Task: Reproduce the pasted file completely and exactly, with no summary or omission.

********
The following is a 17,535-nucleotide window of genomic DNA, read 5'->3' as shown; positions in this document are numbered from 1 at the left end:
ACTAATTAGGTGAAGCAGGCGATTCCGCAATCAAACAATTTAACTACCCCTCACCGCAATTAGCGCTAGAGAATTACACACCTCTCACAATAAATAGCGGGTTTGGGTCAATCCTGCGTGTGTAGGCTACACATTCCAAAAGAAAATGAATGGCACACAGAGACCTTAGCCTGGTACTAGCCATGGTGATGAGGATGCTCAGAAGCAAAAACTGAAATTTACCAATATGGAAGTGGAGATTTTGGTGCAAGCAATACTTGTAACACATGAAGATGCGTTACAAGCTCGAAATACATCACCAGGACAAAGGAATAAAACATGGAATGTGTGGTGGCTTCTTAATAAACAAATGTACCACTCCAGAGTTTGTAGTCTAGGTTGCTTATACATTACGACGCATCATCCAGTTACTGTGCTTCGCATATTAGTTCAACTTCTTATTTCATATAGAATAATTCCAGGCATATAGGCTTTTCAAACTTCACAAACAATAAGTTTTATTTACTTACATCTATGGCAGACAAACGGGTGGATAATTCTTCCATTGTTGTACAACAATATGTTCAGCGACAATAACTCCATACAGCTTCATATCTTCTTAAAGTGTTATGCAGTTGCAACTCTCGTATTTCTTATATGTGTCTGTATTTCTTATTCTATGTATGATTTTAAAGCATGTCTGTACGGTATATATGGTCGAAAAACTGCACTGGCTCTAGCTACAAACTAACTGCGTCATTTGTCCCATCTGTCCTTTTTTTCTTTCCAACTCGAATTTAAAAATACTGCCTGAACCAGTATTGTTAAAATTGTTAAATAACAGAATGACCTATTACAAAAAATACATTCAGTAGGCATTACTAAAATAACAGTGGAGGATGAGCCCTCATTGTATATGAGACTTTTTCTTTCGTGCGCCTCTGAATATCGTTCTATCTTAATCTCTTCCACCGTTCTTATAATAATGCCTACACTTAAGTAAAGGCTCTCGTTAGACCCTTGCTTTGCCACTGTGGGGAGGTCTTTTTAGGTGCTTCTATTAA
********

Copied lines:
The following is a 17,535-nucleotide window of genomic DNA, read 5'->3' as shown; positions in this document are numbered from 1 at the left end:
ACTAATTAGGTGAAGCAGGCGATTCCGCAATCAAACAATTTAACTACCCCTCACCGCAATTAGCGCTAGAGAATTACACACCTCTCACAATAAATAGCGGGTTTGGGTCAATCCTGCGTGTGTAGGCTACACATTCCAAAAGAAAATGAATGGCACACAGAGACCTTAGCCTGGTACTAGCCATGGTGATGAGGATGCTCAGAAGCAAAAACTGAAATTTACCAATATGGAAGTGGAGATTTTGGTGCAAGCAATACTTGTAACACATGAAGATGCGTTACAAGCTCGAAATACATCACCAGGACAAAGGAATAAAACATGGAATGTGTGGTGGCTTCTTAATAAACAAATGTACCACTCCAGAGTTTGTAGTCTAGGTTGCTTATACATTACGACGCATCATCCAGTTACTGTGCTTCGCATATTAGTTCAACTTCTTATTTCATATAGAATAATTCCAGGCATATAGGCTTTTCAAACTTCACAAACAATAAGTTTTATTTACTTACATCTATGGCAGACAAACGGGTGGATAATTCTTCCATTGTTGTACAACAATATGTTCAGCGACAATAACTCCATACAGCTTCATATCTTCTTAAAGTGTTATGCAGTTGCAACTCTCGTATTTCTTATATGTGTCTGTATTTCTTATTCTATGTATGATTTTAAAGCATGTCTGTACGGTATATATGGTCGAAAAACTGCACTGGCTCTAGCTACAAACTAACTGCGTCATTTGTCCCATCTGTCCTTTTTTTCTTTCCAACTCGAATTTAAAAATACTGCCTGAACCAGTATTGTTAAAATTGTTAAATAACAGAATGACCTATTACAAAAAATACATTCAGTAGGCATTACTAAAATAACAGTGGAGGATGAGCCCTCATTGTATATGAGACTTTTTCTTTCGTGCGCCTCTGAATATCGTTCTATCTTAATCTCTTCCACCGTTCTTATAATAATGCCTACACTTAAGTAAAGGCTCTCGTTAGACCCTTGCTTTGCCACTGTGGGGAGGTCTTTTTAGGTGCTTCTATTAA